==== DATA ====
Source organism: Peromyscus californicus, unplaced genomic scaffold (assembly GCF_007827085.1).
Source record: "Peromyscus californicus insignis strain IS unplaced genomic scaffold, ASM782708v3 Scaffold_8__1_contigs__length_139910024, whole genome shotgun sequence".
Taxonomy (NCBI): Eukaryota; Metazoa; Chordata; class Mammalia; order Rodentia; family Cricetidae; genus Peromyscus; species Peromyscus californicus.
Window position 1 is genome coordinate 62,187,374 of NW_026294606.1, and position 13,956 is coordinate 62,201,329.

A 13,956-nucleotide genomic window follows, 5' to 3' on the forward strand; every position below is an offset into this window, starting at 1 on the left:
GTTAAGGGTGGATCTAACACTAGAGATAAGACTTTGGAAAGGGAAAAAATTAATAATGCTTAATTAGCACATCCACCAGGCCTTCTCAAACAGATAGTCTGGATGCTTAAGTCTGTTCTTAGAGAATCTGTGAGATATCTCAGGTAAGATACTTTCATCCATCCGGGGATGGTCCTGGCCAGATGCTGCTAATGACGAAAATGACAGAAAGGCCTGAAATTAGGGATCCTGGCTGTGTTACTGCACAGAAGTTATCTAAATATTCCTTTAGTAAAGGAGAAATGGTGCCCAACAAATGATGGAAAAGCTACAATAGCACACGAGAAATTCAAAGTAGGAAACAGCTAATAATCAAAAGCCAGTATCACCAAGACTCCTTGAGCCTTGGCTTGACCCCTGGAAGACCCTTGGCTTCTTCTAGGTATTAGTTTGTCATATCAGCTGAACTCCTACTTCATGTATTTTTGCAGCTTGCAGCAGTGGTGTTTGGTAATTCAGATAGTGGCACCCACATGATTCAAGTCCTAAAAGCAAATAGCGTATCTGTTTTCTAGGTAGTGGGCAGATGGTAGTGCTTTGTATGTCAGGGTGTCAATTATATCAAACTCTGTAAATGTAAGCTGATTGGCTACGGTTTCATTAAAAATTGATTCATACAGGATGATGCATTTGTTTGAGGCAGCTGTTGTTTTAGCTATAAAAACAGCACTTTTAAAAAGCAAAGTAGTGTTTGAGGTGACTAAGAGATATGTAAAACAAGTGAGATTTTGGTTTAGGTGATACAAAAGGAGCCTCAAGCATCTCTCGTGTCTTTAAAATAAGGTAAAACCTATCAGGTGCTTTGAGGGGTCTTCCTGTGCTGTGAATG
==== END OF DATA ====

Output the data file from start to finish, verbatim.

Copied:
Source organism: Peromyscus californicus, unplaced genomic scaffold (assembly GCF_007827085.1).
Source record: "Peromyscus californicus insignis strain IS unplaced genomic scaffold, ASM782708v3 Scaffold_8__1_contigs__length_139910024, whole genome shotgun sequence".
Taxonomy (NCBI): Eukaryota; Metazoa; Chordata; class Mammalia; order Rodentia; family Cricetidae; genus Peromyscus; species Peromyscus californicus.
Window position 1 is genome coordinate 62,187,374 of NW_026294606.1, and position 13,956 is coordinate 62,201,329.

A 13,956-nucleotide genomic window follows, 5' to 3' on the forward strand; every position below is an offset into this window, starting at 1 on the left:
GTTAAGGGTGGATCTAACACTAGAGATAAGACTTTGGAAAGGGAAAAAATTAATAATGCTTAATTAGCACATCCACCAGGCCTTCTCAAACAGATAGTCTGGATGCTTAAGTCTGTTCTTAGAGAATCTGTGAGATATCTCAGGTAAGATACTTTCATCCATCCGGGGATGGTCCTGGCCAGATGCTGCTAATGACGAAAATGACAGAAAGGCCTGAAATTAGGGATCCTGGCTGTGTTACTGCACAGAAGTTATCTAAATATTCCTTTAGTAAAGGAGAAATGGTGCCCAACAAATGATGGAAAAGCTACAATAGCACACGAGAAATTCAAAGTAGGAAACAGCTAATAATCAAAAGCCAGTATCACCAAGACTCCTTGAGCCTTGGCTTGACCCCTGGAAGACCCTTGGCTTCTTCTAGGTATTAGTTTGTCATATCAGCTGAACTCCTACTTCATGTATTTTTGCAGCTTGCAGCAGTGGTGTTTGGTAATTCAGATAGTGGCACCCACATGATTCAAGTCCTAAAAGCAAATAGCGTATCTGTTTTCTAGGTAGTGGGCAGATGGTAGTGCTTTGTATGTCAGGGTGTCAATTATATCAAACTCTGTAAATGTAAGCTGATTGGCTACGGTTTCATTAAAAATTGATTCATACAGGATGATGCATTTGTTTGAGGCAGCTGTTGTTTTAGCTATAAAAACAGCACTTTTAAAAAGCAAAGTAGTGTTTGAGGTGACTAAGAGATATGTAAAACAAGTGAGATTTTGGTTTAGGTGATACAAAAGGAGCCTCAAGCATCTCTCGTGTCTTTAAAATAAGGTAAAACCTATCAGGTGCTTTGAGGGGTCTTCCTGTGCTGTGAATG